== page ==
China offered perhaps the most dramatic example of a country at war with itself–attempting on the one hand to join the modern world with its new technologies and global standards, but still using its secret police to monitor the Internet and rejecting international norms regarding free expression. Though China’s prime minister famously exhorted the media to act as a “vanguard of reform. . . and watchdog of the government,” his government cracked down on reformist publications and imprisoned at least 11 journalists for questioning government policy. By the end of 1999, China held 19 journalists in jail, the worst record in the world.
China ratcheted up its repression of journalists and pro-democracy activists in a year crowded with sensitive political anniversaries–including the 10th anniversary of the Tiananmen Square massacre and the 50th anniversary of the founding of the People’s Republic. Fearful of embarrassment, Chinese authorities moved to block all possible outlets for dissent–banning Internet bulletin boards and Web sites, blocking the transmission of CNN and the distribution of Time and Newsweek during sensitive periods, and even shutting down state-controlled newspapers and magazines that they decided had become overly independent. Authorities meanwhile forced state-run media to engage in lockstep propaganda campaigns reminiscent of the Cultural Revolution in the mid-1960s.
East Timor, where journalists covering the territory’s transition toward independence were regularly menaced and attacked by militias wielding machetes and iron rods, starkly illustrated the dangers posed by sectarian, political and religious violence in many parts of Asia. Indonesia, which had occupied East Timor since 1975, was responsible for the violence, with its military actively supporting the militias in their bloody campaign. Journalists working in East Timor were directly targeted; the entire press corps was eventually forced to flee as militias laid waste to the territory after voters overwhelmingly chose independence.
Soldiers from an Indonesian army battalion are prime suspects in the murders of two journalists, killed within days of each other in September. Indonesia has made great strides toward promoting press freedom during its own recent democratization, but its leaders were unwilling to act to protect journalists during this critical period. Reporters elsewhere in Indonesia–in Aceh, Irian Jaya, and Ambon–noted that the prospect of ongoing ethnic and communal violence in many parts of the country made their jobs increasingly dangerous.
In Sri Lanka, political violence claimed the lives of two journalists who were killed by shrapnel from a bomb set off at a campaign rally for the president. Three other journalists were assassinated during the course of the year, for reasons that remain unknown. Journalists in Bangladesh were frequently assaulted and harassed, as the country continued to be plagued by endemic political and criminal violence. And in India, religious, ethnic, and regional conflicts placed enormous pressures on local journalists, though the Indian press remains one of the strongest in the world.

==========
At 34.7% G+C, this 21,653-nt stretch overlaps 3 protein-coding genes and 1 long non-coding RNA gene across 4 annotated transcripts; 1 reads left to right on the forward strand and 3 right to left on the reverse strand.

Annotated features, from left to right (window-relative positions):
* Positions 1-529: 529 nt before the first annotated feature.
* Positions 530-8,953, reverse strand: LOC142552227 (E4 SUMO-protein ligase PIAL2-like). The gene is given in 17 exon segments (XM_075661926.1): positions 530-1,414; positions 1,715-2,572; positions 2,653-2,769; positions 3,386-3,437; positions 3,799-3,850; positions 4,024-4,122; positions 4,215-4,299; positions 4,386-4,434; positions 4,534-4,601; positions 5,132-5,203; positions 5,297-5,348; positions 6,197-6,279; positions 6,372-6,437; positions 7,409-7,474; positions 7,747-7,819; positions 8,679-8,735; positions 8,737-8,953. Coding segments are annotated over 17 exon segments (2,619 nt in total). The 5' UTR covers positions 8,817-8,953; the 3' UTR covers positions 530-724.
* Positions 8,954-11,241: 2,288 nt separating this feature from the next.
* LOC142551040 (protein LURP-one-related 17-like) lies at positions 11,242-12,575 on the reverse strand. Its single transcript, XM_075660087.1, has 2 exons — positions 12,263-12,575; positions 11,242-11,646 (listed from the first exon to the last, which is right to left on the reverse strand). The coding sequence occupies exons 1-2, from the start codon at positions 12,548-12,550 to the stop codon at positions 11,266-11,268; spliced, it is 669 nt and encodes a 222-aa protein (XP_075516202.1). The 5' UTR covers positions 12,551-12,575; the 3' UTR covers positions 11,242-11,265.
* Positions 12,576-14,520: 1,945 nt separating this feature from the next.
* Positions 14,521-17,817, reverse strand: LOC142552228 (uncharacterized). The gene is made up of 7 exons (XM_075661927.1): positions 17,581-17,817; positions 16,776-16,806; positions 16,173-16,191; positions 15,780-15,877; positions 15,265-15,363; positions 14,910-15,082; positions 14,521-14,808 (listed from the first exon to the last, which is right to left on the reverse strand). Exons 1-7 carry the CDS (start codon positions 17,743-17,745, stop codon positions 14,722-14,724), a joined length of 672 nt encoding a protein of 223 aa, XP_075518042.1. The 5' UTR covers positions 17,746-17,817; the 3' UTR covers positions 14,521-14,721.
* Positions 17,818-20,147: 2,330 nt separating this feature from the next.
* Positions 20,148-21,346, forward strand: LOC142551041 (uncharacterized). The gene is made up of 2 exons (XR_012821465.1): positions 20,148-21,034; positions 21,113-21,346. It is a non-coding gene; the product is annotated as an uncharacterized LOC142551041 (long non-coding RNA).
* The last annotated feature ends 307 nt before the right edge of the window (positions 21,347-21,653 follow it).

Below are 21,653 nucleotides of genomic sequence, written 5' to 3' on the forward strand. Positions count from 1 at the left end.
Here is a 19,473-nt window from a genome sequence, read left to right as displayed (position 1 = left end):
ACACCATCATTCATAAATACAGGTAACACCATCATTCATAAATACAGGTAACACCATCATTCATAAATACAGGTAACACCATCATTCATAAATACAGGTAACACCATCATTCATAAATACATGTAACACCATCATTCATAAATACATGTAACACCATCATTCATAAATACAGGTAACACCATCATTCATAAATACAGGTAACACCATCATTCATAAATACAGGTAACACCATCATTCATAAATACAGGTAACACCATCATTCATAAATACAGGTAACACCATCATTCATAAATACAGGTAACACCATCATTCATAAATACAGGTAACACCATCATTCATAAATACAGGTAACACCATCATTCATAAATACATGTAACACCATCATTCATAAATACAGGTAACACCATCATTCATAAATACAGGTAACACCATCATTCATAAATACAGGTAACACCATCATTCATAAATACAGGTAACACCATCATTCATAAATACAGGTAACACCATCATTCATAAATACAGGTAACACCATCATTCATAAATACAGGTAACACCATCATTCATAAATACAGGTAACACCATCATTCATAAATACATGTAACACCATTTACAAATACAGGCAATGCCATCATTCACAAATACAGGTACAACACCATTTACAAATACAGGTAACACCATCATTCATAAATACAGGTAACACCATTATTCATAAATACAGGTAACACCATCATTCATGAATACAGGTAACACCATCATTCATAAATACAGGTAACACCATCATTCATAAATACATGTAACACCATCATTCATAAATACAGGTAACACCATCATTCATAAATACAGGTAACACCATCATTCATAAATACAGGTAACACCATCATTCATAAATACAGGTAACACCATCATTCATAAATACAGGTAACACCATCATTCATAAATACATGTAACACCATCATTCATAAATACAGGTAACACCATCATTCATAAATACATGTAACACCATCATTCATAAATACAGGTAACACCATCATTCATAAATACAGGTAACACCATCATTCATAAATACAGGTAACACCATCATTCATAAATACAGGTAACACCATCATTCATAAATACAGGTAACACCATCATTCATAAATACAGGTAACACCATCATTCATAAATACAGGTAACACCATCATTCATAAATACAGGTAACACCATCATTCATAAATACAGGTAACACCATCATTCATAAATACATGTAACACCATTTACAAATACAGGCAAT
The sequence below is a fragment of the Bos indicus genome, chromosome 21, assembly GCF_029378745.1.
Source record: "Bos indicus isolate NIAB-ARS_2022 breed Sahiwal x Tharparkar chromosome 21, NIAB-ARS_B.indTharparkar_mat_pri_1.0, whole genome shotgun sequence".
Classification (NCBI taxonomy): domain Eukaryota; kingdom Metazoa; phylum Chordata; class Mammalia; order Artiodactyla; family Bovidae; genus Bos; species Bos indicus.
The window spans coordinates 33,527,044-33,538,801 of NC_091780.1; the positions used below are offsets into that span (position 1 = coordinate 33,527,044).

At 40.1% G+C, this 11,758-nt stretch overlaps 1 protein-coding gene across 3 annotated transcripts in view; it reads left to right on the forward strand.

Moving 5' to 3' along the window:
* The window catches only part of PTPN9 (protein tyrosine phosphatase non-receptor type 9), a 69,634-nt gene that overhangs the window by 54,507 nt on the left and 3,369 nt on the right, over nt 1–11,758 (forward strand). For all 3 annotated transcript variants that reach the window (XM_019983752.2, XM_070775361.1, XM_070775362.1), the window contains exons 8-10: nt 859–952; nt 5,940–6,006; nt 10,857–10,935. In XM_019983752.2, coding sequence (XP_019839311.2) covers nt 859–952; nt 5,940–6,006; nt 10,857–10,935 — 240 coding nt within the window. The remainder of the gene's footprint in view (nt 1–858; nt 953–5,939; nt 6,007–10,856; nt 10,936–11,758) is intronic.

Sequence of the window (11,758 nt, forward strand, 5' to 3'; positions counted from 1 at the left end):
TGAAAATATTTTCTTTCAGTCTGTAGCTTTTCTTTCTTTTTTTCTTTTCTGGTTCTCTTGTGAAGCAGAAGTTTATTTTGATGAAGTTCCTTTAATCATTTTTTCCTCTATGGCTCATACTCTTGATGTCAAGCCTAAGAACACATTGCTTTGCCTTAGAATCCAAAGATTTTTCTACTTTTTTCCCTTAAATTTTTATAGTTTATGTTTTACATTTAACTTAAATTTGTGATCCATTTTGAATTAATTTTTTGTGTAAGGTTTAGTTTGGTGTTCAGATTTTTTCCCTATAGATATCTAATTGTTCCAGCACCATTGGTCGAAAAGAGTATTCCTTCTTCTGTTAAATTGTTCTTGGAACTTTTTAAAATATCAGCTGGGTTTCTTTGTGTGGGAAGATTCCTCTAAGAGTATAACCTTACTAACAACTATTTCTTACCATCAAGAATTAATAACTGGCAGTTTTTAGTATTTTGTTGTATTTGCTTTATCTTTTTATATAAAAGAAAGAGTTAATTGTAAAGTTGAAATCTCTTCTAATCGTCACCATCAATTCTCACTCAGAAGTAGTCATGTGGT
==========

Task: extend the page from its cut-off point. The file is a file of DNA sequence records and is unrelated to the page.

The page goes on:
In Hong Kong, now under Chinese sovereignty but governed by the principle of “one country-two systems,” relations between traditionally free local media and the government of Chief Executive Tung Chee-hwa grew increasingly strained. Calls for a government-appointed press council sparked concerns that journalists’ rights would be eroded. When the head of the government’s independent broadcaster was removed in October, many journalists believed Beijing had forced the move out of anger over her independent stance.
Malaysia, while nominally more tolerant than some of its neighbors, used de facto government control of mainstream media to stifle dissent and help engineer a general election victory for Prime Minister Mahathir Mohamad, Asia’s longest-serving elected leader. Malaysia jailed Far Eastern Economic Review correspondent Murray Hiebert for contempt of court in 1999, drawing international condemnation and sending a chilling message of intolerance to all reporters in the country. Toward the end of the year, a flurry of notices issued by the home ministry threatened major pro-opposition publications with closure.
Thailand and the Philippines remained vibrant media markets, as journalists continued to guard their rights jealously. There were still problems, however. In the Philippines, President Joseph Estrada was implicated in an advertising boycott directed against the nation’s largest newspaper, which has been highly critical of the Estrada administration. In another incident, Estrada sued The Manila Times for libel and was then accused of engineering the sale of the newspaper to a group controlled by one of his associates.
At the other end of the regional press freedom spectrum are Burma and North Korea, both countries where independent journalism does not exist. In Afghanistan, under the rule of the ultra-conservative Taliban militia, there is still no local independent press and foreign correspondents often have problems entering and moving around the country. The situation is still porous, however, and several foreign news agencies maintain bureaus in Kabul.
Pakistan was in a class apart in 1999. (See special report.) Local media struggled under the increasingly autocratic, though nominally democratic, rule of Prime Minister Muhammad Nawaz Sharif until October, when Pakistan’s army chief Gen. Pervez Musharraf seized power in a military coup and declared himself chief executive. At year’s end, Musharraf had not moved to impose controls over the press. Some journalists said that, at least for the moment, they felt more secure under military rule than they had under Sharif’s corrupted version of democracy.
Kavita Menon is CPJ’s program coordinator for Asia.
A. Lin Neumann is CPJ’s Asia consultant.